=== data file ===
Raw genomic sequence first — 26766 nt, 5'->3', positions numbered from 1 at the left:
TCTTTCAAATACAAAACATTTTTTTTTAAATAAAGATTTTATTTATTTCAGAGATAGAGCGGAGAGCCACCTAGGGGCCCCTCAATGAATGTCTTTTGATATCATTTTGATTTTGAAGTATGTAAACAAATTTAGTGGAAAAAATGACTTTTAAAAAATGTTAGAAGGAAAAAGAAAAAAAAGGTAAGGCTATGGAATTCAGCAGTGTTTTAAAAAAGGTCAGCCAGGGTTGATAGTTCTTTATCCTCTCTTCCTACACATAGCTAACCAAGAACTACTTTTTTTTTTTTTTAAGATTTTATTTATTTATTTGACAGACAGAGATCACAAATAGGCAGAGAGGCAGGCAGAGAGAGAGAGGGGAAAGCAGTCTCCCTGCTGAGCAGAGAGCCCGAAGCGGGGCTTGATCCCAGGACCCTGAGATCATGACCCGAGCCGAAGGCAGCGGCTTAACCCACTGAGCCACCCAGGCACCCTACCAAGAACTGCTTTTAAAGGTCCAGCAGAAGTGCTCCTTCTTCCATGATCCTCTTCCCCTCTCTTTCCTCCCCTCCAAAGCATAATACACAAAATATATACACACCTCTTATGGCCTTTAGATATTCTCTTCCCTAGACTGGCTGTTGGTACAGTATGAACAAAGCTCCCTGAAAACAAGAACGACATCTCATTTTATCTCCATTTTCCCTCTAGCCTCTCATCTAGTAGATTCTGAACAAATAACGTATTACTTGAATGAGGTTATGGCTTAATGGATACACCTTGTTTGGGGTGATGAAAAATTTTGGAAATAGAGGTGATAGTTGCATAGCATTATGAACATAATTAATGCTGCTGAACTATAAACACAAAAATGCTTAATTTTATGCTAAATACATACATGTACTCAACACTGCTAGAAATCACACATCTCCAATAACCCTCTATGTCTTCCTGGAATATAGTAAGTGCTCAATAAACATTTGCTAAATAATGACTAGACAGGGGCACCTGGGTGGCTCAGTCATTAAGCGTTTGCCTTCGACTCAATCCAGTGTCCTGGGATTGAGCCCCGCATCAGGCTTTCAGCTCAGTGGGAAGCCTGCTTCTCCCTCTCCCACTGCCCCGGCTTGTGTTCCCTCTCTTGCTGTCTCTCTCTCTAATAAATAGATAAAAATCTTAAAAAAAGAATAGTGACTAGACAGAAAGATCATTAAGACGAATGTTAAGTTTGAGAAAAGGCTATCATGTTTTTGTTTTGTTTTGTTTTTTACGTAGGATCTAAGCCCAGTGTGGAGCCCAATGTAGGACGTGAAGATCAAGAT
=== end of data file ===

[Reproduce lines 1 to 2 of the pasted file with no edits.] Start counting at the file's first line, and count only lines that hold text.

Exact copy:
Raw genomic sequence first — 26766 nt, 5'->3', positions numbered from 1 at the left:
TCTTTCAAATACAAAACATTTTTTTTTAAATAAAGATTTTATTTATTTCAGAGATAGAGCGGAGAGCCACCTAGGGGCCCCTCAATGAATGTCTTTTGATATCATTTTGATTTTGAAGTATGTAAACAAATTTAGTGGAAAAAATGACTTTTAAAAAATGTTAGAAGGAAAAAGAAAAAAAAGGTAAGGCTATGGAATTCAGCAGTGTTTTAAAAAAGGTCAGCCAGGGTTGATAGTTCTTTATCCTCTCTTCCTACACATAGCTAACCAAGAACTACTTTTTTTTTTTTTTAAGATTTTATTTATTTATTTGACAGACAGAGATCACAAATAGGCAGAGAGGCAGGCAGAGAGAGAGAGGGGAAAGCAGTCTCCCTGCTGAGCAGAGAGCCCGAAGCGGGGCTTGATCCCAGGACCCTGAGATCATGACCCGAGCCGAAGGCAGCGGCTTAACCCACTGAGCCACCCAGGCACCCTACCAAGAACTGCTTTTAAAGGTCCAGCAGAAGTGCTCCTTCTTCCATGATCCTCTTCCCCTCTCTTTCCTCCCCTCCAAAGCATAATACACAAAATATATACACACCTCTTATGGCCTTTAGATATTCTCTTCCCTAGACTGGCTGTTGGTACAGTATGAACAAAGCTCCCTGAAAACAAGAACGACATCTCATTTTATCTCCATTTTCCCTCTAGCCTCTCATCTAGTAGATTCTGAACAAATAACGTATTACTTGAATGAGGTTATGGCTTAATGGATACACCTTGTTTGGGGTGATGAAAAATTTTGGAAATAGAGGTGATAGTTGCATAGCATTATGAACATAATTAATGCTGCTGAACTATAAACACAAAAATGCTTAATTTTATGCTAAATACATACATGTACTCAACACTGCTAGAAATCACACATCTCCAATAACCCTCTATGTCTTCCTGGAATATAGTAAGTGCTCAATAAACATTTGCTAAATAATGACTAGACAGGGGCACCTGGGTGGCTCAGTCATTAAGCGTTTGCCTTCGACTCAATCCAGTGTCCTGGGATTGAGCCCCGCATCAGGCTTTCAGCTCAGTGGGAAGCCTGCTTCTCCCTCTCCCACTGCCCCGGCTTGTGTTCCCTCTCTTGCTGTCTCTCTCTCTAATAAATAGATAAAAATCTTAAAAAAAGAATAGTGACTAGACAGAAAGATCATTAAGACGAATGTTAAGTTTGAGAAAAGGCTATCATGTTTTTGTTTTGTTTTGTTTTTTACGTAGGATCTAAGCCCAGTGTGGAGCCCAATGTAGGACGTGAAGATCAAGAT